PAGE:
In 2019 the wait for a new full-scale historical Total War game will be over. The series is taking on ancient Chinese history during the tumultuous Three Kingdoms era in a game that promises to celebrate the period's legendary heroes on and off the battlefield.
That means some big changes to the typical Total War formula. Though we haven't seen much of the game in action, there are plenty of details out there. Here's everything we know so far.
What's the Total War: Three Kingdoms release date?
Total War: Three Kingdoms is due out in spring 2019. It was originally due to come out in Autumn 2018 but has since been pushed back.
Are there trailers?
A few so far. The first gameplay footage shows scenes from a siege, with flashes of new UI and hero abilities, including a climactic duel at the end.
The next video digs into Cao Cao's dilemma. In a Steam post CA highlights some of Cao Cao's in-game abilities including:
Opportunistic manipulator: The wily Cao Cao sees opportunity in the hardship of others, skewing scenarios and fortunes to his favour.
Imperious presence: Cao Cao's commanding authority can inspire all around him to take arms and rise up in action.
Trust of god: One of the finest swords ever created, and Cao Cao personal weapon of choice.
Shadow runner: A horse famed for its elegance and speed, said to move so swiftly as to outrun its own shadow.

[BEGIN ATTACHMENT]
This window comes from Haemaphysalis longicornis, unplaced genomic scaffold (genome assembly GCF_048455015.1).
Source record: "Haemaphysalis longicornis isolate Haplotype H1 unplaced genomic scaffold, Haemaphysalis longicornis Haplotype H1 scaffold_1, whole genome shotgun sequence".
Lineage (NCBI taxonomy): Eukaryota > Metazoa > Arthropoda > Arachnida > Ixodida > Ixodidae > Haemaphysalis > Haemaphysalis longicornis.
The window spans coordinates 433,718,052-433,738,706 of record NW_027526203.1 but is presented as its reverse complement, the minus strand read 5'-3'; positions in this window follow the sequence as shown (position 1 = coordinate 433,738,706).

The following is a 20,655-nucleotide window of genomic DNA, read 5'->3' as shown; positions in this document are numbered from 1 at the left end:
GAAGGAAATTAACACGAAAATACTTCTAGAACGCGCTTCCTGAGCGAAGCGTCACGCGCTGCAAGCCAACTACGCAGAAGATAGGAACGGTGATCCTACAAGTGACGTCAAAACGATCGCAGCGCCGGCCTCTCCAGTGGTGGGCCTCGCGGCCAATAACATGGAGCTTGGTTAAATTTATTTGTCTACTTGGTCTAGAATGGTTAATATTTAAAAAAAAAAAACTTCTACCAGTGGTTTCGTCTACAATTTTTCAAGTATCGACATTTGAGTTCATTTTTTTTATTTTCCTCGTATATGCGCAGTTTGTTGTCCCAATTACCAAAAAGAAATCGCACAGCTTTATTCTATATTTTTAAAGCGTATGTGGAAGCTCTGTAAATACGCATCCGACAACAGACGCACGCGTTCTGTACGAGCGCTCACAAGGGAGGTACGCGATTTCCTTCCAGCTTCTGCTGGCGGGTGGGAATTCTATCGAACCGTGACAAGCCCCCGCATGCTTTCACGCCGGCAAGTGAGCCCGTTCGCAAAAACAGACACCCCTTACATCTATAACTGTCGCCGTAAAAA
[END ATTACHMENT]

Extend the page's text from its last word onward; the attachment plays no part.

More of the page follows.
The debut trailer sets the scene, shows off some gorgeous battle scenes, and introduces several heroes from the era. You see heroes duelling, too, which is a new battle mechanic in the game.
What's the setting of Total War: Three Kingdoms?
The game is set in second-to-third century China after the dissolution of the Han dynasty. Dong Zhuo rules through his puppet, the child emperor, and two leaders—Cao Cao and Yuan Shao—form a fragile alliance to take him down. The power struggles of the period have since been mythologised, most famously in Luo Guanzhong's 14th century epic Romance of the Three Kingdoms.
Total War: Three Kingdoms is heavily influenced by the romanticised story, in which the heroes possess almost superhuman combat and tactical prowess. This will be reflected on the battlefield, where combat specialists can take on a unit of one hundred enemies single-handedly. On the official Total War blog game director Janos Gaspar says that "characters are very much the cornerstone of the game: their interactions, friendships, rivalries and personalities drive the campaign game like never before."
As well as Cao Cao and Yuan Shao, the trailers show Liu Bei, Zhang Fei and Guan Yu standing together, and the gameplay features Lu Bu, Zhang Liao, and Xiahou Dun. The heroes and their allied warlords eventually form the three kingdoms of Cao Wei to the north, Sun Wu to the southeast, and Shu Han in the southwest. It looks as though the game will cover the events from the fall of Dong Zhuo onwards. Given Total War's sandbox nature, will three kingdoms form in every game once Dong Zhou has been toppled?